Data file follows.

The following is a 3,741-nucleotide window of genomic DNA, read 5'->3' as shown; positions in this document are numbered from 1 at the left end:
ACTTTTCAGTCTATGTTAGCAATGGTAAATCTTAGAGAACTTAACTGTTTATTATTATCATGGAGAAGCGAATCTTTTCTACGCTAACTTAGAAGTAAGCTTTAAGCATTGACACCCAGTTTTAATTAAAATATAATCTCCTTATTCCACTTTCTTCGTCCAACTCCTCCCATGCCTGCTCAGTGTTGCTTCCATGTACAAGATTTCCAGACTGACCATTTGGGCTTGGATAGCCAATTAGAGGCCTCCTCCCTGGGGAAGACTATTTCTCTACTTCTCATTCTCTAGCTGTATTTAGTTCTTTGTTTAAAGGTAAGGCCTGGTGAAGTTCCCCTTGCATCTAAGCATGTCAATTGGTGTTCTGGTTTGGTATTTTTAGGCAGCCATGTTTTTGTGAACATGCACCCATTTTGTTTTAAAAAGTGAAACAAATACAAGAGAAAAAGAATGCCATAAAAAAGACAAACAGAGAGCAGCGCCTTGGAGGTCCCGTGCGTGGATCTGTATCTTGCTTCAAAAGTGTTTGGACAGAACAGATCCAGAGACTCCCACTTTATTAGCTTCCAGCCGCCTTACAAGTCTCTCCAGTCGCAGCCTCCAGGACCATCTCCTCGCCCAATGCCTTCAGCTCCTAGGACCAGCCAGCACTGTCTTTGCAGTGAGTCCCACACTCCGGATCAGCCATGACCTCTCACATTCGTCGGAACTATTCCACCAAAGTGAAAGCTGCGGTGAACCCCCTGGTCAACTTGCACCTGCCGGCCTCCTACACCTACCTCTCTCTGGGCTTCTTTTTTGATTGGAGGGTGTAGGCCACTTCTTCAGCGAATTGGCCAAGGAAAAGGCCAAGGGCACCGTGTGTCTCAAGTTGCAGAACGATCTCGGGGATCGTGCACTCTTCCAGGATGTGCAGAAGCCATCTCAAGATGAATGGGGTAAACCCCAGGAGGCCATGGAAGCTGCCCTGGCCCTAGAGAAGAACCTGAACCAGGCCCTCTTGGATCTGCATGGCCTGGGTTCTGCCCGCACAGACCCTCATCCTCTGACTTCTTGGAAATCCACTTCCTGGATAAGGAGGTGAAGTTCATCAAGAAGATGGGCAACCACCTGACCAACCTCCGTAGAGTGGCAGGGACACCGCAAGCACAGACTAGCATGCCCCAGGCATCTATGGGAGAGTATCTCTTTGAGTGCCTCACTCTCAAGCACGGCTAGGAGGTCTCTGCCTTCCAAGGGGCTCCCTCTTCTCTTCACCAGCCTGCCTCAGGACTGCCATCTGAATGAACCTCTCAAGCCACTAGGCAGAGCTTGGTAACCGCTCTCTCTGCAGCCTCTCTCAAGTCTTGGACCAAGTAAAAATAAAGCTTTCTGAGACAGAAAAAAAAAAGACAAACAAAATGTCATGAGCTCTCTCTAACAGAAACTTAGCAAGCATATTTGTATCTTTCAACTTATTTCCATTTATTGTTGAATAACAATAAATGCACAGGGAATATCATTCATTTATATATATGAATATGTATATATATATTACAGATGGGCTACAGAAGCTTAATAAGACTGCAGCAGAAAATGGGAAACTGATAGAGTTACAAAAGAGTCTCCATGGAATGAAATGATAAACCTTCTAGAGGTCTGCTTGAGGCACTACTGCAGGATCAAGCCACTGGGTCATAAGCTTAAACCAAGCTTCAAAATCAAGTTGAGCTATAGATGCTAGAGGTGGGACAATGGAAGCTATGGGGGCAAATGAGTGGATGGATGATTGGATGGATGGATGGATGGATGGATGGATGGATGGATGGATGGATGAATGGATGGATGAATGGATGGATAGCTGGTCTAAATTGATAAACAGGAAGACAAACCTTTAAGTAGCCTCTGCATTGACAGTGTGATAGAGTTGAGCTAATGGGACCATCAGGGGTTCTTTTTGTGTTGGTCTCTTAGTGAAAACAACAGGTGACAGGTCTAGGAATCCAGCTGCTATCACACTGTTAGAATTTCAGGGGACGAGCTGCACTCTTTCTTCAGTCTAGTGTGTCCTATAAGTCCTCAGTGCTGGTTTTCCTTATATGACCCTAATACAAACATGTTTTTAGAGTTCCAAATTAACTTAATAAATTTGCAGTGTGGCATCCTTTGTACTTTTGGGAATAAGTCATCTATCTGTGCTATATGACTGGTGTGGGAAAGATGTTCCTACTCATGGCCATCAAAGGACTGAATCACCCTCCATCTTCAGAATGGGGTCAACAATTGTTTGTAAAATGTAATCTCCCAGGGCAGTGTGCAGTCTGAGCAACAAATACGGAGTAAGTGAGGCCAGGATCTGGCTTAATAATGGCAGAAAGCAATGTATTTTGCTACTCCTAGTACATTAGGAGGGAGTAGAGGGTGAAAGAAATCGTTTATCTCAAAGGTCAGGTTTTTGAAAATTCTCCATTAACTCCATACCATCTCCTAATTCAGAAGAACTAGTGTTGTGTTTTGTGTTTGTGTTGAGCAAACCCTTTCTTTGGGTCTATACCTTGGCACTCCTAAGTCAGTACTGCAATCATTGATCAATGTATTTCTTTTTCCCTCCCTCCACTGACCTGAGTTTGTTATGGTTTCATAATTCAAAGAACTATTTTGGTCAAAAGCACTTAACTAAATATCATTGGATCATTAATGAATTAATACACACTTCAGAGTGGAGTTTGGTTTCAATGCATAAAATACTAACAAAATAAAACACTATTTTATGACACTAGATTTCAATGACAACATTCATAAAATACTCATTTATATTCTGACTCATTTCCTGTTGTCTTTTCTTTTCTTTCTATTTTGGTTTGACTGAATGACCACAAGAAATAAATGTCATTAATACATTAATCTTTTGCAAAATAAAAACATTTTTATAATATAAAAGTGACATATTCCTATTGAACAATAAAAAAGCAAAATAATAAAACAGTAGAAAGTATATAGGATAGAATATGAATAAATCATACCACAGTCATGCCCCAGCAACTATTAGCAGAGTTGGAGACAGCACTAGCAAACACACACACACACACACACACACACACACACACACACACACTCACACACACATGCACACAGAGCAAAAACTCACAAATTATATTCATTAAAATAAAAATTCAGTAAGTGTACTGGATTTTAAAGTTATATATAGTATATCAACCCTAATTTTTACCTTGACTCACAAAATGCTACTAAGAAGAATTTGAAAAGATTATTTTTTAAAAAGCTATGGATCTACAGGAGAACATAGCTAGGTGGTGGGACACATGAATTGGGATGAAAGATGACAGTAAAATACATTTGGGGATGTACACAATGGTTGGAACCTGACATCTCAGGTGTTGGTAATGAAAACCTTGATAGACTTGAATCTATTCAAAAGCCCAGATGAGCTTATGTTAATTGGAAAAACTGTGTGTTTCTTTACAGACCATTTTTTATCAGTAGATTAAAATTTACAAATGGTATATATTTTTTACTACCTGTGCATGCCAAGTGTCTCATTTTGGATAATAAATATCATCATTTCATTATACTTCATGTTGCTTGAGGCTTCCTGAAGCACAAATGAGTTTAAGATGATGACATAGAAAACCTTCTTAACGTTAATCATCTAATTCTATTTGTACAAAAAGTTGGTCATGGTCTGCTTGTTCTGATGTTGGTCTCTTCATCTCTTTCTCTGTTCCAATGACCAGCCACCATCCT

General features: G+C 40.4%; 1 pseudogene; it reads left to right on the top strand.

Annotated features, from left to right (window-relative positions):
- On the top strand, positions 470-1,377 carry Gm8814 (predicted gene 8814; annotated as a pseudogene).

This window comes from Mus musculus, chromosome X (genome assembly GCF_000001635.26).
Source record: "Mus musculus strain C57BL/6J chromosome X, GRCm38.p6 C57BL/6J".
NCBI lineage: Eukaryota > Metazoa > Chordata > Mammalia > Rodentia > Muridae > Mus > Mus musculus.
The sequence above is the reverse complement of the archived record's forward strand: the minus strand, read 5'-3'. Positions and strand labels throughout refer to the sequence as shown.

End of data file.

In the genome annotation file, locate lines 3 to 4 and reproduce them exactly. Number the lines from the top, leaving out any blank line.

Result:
General features: G+C 40.4%; 1 pseudogene; it reads left to right on the top strand.

Annotated features, from left to right (window-relative positions):